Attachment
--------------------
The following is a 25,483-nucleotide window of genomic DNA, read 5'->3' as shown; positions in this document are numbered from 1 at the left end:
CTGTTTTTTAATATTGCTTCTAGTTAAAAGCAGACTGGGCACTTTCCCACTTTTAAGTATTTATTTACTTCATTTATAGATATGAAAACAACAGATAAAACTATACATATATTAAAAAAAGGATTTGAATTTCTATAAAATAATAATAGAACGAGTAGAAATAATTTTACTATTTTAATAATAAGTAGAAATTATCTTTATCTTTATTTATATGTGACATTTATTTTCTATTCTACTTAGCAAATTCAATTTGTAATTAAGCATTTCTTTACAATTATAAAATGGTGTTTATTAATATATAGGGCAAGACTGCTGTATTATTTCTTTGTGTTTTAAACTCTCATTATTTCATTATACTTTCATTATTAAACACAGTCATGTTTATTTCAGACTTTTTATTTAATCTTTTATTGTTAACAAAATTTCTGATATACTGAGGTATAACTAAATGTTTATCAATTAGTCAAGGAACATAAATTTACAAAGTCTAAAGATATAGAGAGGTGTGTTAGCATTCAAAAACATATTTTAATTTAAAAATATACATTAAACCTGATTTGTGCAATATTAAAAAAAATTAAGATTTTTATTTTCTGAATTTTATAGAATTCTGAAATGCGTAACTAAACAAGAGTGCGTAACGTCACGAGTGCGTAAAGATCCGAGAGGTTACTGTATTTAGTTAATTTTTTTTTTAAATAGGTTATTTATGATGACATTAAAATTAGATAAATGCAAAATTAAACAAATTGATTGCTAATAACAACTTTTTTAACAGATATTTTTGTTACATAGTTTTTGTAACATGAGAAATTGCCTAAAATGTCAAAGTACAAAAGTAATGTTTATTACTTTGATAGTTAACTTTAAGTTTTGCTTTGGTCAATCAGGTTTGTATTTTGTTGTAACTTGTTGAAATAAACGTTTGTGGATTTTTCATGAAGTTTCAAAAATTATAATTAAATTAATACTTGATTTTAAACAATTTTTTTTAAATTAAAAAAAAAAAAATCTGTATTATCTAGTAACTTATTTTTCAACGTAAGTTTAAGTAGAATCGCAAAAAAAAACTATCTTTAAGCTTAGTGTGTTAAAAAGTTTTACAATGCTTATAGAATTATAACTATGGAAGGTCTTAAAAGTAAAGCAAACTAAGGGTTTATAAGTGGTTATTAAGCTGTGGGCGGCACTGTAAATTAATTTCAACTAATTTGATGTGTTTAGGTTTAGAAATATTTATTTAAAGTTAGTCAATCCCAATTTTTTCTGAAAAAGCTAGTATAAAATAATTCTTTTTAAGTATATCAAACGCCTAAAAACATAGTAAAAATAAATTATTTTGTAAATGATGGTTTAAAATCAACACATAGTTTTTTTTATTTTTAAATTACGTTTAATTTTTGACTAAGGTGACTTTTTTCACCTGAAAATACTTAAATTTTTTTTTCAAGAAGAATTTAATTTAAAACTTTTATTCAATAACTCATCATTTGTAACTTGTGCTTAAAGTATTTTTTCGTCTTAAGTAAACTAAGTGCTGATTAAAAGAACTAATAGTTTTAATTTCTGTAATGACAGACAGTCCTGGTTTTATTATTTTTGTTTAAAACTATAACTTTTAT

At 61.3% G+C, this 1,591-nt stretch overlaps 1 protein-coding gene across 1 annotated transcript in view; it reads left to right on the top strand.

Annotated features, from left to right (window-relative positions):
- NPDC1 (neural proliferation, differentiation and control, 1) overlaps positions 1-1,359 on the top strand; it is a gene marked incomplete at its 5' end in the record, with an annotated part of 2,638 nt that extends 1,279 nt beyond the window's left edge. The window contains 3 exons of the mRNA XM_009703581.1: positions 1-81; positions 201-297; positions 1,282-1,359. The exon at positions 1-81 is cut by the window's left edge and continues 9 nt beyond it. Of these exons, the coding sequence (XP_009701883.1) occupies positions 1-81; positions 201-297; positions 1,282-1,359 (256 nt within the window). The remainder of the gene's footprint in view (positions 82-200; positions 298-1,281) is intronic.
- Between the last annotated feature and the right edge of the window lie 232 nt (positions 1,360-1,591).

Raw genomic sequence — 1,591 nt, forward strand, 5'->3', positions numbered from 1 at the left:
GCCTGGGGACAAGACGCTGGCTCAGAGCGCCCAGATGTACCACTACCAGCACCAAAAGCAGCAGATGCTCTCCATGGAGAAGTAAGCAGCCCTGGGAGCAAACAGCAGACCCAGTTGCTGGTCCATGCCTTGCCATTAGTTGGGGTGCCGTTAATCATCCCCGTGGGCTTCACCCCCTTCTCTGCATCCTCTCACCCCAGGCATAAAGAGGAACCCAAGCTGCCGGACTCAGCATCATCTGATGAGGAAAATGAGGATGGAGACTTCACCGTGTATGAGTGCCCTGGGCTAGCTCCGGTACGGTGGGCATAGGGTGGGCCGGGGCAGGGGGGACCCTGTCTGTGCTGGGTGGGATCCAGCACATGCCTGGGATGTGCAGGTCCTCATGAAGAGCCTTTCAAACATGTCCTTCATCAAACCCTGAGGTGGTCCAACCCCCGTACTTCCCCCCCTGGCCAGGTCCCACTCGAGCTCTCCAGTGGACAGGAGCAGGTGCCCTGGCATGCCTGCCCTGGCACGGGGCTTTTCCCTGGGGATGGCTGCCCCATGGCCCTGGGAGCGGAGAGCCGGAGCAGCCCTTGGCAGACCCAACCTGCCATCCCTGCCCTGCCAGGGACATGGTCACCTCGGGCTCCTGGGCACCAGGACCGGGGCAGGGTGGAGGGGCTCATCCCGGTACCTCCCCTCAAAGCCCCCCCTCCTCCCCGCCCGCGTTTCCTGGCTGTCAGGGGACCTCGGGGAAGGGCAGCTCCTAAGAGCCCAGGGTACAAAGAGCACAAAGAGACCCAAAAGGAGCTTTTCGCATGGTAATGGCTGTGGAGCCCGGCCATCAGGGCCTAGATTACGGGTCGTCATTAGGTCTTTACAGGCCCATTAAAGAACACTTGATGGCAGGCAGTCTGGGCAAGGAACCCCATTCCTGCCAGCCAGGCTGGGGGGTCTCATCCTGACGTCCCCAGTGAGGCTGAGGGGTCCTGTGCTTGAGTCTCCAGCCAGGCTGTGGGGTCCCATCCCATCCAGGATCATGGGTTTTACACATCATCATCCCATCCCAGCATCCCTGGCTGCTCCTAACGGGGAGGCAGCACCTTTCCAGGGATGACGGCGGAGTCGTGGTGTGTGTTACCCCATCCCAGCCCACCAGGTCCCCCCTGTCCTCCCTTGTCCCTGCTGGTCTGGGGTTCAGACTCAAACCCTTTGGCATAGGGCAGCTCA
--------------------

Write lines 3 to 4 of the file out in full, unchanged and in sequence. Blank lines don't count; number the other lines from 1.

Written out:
At 61.3% G+C, this 1,591-nt stretch overlaps 1 protein-coding gene across 1 annotated transcript in view; it reads left to right on the top strand.

Annotated features, from left to right (window-relative positions):